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Software developer warned by doctor of eye damage caused by VR

Virtual reality software developer prescribed glasses for eye convergence problem

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A software developer says he has been prescribed glasses for the first time, by a doctor who is convinced virtual reality (VR) has damaged his eyesight.

Danny Bittman tweeted about his doctor's advice this week, claiming the medical professional is "convinced" that his use of virtual reality headsets has caused the eye convergence problem.

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It should be noted that Bittman is an artist for Color Space, a virtual reality coloring book, and by his own estimates, has used VR headsets for close to 10,000 hours since 2016. He later said he often uses VR for six hours a day, split into 30 minutes sessions.

"Just had my first eye doctor visit in three years," Bittman tweeted. "Now I'm very worried about my future VR use. I have a new eye convergence problem that acts like dyslexia. The doc, a headset owner, is convinced my VR use caused this. He said 'these glasses we usually prescribe to 40 year old'."

Further explaining his symptoms, the developer said: "My eyes jump when I read things like a screen or books. I've always had a small level of this but it's greatly intensified now. It's also linked to headaches and vertigo."

Bittman's use falls short of casual use of virtual reality, such as those who play occasional games. But VR companies are now looking at scenarios, most recently demonstrated by Facebook and its Oculus VR division, where virtual and augmented reality headsets could be worn for several hours every day, within virtual workspaces.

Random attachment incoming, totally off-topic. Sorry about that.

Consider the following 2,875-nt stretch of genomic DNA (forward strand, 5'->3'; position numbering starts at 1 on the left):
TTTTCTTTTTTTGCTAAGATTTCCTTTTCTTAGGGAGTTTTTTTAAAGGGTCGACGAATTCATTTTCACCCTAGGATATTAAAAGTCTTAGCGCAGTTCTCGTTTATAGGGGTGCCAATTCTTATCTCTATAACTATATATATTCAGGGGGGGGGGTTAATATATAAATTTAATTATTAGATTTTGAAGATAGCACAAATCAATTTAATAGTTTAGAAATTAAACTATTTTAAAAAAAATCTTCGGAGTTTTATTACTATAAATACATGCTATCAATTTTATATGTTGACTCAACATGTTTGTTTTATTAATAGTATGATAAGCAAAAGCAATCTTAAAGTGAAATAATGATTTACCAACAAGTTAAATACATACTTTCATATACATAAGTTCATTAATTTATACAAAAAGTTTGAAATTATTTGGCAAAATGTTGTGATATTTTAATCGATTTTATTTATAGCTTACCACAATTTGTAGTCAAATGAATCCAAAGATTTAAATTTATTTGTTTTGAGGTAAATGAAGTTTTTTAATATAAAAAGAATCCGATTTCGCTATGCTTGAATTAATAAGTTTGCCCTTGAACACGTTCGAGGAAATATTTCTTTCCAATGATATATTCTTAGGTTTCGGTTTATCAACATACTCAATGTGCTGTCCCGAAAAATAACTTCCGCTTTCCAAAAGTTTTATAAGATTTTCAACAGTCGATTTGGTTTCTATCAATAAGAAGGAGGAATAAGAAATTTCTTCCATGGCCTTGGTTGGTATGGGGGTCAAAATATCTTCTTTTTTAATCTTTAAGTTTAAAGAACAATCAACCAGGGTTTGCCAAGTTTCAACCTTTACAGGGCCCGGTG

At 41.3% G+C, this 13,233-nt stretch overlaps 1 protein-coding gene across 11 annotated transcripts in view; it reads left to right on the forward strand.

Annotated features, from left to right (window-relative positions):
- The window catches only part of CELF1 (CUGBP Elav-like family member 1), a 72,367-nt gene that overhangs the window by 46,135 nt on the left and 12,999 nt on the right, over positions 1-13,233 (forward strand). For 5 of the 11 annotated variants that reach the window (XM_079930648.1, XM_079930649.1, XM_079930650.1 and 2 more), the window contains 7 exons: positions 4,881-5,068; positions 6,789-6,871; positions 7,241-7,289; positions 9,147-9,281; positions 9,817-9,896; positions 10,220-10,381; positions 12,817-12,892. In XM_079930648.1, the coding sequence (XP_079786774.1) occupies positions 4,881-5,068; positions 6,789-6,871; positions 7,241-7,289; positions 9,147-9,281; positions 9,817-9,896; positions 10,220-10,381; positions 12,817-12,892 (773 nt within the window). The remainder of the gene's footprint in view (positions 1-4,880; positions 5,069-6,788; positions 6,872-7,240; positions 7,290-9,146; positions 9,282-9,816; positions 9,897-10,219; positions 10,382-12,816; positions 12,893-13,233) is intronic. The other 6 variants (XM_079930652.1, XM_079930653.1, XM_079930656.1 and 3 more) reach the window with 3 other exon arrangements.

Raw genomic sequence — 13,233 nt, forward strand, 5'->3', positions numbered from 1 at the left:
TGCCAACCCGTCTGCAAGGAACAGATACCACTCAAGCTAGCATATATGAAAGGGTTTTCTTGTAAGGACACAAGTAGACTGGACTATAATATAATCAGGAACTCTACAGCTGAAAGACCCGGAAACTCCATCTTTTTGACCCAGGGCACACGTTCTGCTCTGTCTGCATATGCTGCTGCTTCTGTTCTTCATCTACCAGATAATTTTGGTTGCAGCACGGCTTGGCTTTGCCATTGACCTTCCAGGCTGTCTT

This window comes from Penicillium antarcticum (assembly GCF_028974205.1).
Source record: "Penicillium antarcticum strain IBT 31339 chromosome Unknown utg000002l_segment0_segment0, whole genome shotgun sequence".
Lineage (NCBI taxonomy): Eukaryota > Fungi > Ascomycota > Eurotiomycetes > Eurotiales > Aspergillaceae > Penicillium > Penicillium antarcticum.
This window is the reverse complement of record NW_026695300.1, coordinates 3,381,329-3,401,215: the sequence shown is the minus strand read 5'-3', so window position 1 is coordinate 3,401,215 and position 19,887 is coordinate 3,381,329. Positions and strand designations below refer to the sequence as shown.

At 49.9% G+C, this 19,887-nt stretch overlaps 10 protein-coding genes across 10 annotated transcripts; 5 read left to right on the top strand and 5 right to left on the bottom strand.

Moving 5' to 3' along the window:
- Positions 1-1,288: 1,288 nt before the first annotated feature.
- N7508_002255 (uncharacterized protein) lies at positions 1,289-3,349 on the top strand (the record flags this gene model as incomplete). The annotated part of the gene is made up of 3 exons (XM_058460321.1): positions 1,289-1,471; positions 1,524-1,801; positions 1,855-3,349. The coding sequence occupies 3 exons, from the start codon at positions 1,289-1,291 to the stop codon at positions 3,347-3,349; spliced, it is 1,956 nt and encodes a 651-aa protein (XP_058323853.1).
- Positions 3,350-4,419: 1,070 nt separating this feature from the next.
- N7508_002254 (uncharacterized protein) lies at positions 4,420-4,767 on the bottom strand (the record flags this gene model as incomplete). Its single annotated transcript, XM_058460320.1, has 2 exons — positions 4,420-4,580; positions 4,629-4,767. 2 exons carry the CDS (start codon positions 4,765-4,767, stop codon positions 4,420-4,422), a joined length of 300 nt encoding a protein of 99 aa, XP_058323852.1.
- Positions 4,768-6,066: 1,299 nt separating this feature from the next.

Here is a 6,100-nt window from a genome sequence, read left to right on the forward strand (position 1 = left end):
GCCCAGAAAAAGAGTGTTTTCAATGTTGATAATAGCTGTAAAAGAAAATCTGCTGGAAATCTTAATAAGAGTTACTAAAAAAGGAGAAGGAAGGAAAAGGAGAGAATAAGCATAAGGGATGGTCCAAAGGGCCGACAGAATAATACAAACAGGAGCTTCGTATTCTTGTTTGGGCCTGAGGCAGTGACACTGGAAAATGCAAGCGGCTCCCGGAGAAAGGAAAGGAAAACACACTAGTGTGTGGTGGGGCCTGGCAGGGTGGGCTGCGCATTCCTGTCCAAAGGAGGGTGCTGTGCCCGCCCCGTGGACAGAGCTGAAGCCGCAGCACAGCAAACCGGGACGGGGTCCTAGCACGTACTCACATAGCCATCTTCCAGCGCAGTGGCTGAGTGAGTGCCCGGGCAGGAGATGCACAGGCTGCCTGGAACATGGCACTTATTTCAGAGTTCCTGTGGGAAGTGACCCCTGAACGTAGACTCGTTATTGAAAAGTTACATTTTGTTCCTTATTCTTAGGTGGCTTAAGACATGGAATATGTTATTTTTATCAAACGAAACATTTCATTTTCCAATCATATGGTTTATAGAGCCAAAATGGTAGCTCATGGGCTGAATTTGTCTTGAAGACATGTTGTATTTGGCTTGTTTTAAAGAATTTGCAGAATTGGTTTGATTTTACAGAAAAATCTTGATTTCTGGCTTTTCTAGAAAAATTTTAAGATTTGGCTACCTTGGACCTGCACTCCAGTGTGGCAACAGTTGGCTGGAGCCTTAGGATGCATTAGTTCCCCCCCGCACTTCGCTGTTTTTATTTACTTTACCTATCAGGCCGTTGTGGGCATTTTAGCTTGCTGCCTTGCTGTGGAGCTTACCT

Then there is XRSpace, the newly announced virtual reality headset and accompanying digital world, that encourages wearers to explore and socialize in this space.

Addressing this, Bittman suggested his condition likely came from sustained use of VR.

"This doesn't mean that VR in general is bad or shouldn't be used, but this potentially throws a match on the idea of using AR/VR all day with virtual monitors or for 3D modeling," he said.

In printed material accompanying its headsets, Oculus states that approximately one in 4,000 people "may have severe dizziness, seizures, eye or muscle twitching or blackouts triggered by light flashes or patterns," when using a VR headset, or watching televisions and playing video games. Children under 13 are advised not to use Oculus VR headsets.

Bittman said his new glasses "will correct the issue," but added: "That doesn't change the fact that my eyes degraded dramatically in the last three years."

Writing about the safety of virtual reality in 2017, the American Academy of Ophthalmology said then that the headsets can cause eye strain and fatigue, adding: "Staring at a VR headset screen for a prolonged period may cause eye strain or fatigue. That's because you tend [to] blink less when using a digital screen device than you normally do."

"Individuals who have amblyopia, strabismus, or other conditions that inhibit focusing, depth perception or normal 3D vision may not experience the 3D effects of VR headsets," the Academy added. "That does not mean that vision disorders can be caused by VR headsets. However, children or adults who have these disorders may be more likely to experience headaches and/or eye fatigue when using VR gear."

Oculus Quest All-in-one VR Gaming Headset – 64GB



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